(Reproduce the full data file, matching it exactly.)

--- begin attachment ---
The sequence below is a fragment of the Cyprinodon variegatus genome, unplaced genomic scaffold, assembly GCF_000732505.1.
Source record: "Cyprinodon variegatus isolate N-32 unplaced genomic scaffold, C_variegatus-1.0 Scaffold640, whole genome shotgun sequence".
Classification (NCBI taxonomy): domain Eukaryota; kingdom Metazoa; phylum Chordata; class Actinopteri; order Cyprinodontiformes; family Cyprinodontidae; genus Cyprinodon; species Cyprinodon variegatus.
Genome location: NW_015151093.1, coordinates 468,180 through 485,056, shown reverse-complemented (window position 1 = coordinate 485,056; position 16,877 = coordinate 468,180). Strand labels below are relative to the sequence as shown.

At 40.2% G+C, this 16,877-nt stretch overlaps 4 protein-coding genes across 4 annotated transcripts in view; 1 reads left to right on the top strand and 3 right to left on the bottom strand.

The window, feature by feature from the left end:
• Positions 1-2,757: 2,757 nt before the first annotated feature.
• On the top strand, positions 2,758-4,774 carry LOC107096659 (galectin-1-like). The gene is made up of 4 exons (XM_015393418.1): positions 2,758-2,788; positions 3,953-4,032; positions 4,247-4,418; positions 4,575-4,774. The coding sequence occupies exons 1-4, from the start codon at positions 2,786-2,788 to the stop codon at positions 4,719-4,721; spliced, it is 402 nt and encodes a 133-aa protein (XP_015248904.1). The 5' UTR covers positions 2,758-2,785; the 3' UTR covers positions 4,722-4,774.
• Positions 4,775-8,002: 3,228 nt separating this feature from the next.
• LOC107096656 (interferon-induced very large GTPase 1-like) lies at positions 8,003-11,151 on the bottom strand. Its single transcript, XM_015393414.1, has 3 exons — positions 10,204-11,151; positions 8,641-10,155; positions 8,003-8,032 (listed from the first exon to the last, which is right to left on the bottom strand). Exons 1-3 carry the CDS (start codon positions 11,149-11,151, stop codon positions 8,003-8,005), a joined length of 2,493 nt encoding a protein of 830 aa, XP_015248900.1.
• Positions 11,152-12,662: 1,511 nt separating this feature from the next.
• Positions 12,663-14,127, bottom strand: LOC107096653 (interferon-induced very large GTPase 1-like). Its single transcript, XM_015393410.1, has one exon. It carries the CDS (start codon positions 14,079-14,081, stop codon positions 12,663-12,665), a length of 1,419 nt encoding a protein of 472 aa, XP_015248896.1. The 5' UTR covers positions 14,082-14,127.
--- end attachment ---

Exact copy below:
The sequence below is a fragment of the Cyprinodon variegatus genome, unplaced genomic scaffold, assembly GCF_000732505.1.
Source record: "Cyprinodon variegatus isolate N-32 unplaced genomic scaffold, C_variegatus-1.0 Scaffold640, whole genome shotgun sequence".
Classification (NCBI taxonomy): domain Eukaryota; kingdom Metazoa; phylum Chordata; class Actinopteri; order Cyprinodontiformes; family Cyprinodontidae; genus Cyprinodon; species Cyprinodon variegatus.
Genome location: NW_015151093.1, coordinates 468,180 through 485,056, shown reverse-complemented (window position 1 = coordinate 485,056; position 16,877 = coordinate 468,180). Strand labels below are relative to the sequence as shown.

At 40.2% G+C, this 16,877-nt stretch overlaps 4 protein-coding genes across 4 annotated transcripts in view; 1 reads left to right on the top strand and 3 right to left on the bottom strand.

The window, feature by feature from the left end:
• Positions 1-2,757: 2,757 nt before the first annotated feature.
• On the top strand, positions 2,758-4,774 carry LOC107096659 (galectin-1-like). The gene is made up of 4 exons (XM_015393418.1): positions 2,758-2,788; positions 3,953-4,032; positions 4,247-4,418; positions 4,575-4,774. The coding sequence occupies exons 1-4, from the start codon at positions 2,786-2,788 to the stop codon at positions 4,719-4,721; spliced, it is 402 nt and encodes a 133-aa protein (XP_015248904.1). The 5' UTR covers positions 2,758-2,785; the 3' UTR covers positions 4,722-4,774.
• Positions 4,775-8,002: 3,228 nt separating this feature from the next.
• LOC107096656 (interferon-induced very large GTPase 1-like) lies at positions 8,003-11,151 on the bottom strand. Its single transcript, XM_015393414.1, has 3 exons — positions 10,204-11,151; positions 8,641-10,155; positions 8,003-8,032 (listed from the first exon to the last, which is right to left on the bottom strand). Exons 1-3 carry the CDS (start codon positions 11,149-11,151, stop codon positions 8,003-8,005), a joined length of 2,493 nt encoding a protein of 830 aa, XP_015248900.1.
• Positions 11,152-12,662: 1,511 nt separating this feature from the next.
• Positions 12,663-14,127, bottom strand: LOC107096653 (interferon-induced very large GTPase 1-like). Its single transcript, XM_015393410.1, has one exon. It carries the CDS (start codon positions 14,079-14,081, stop codon positions 12,663-12,665), a length of 1,419 nt encoding a protein of 472 aa, XP_015248896.1. The 5' UTR covers positions 14,082-14,127.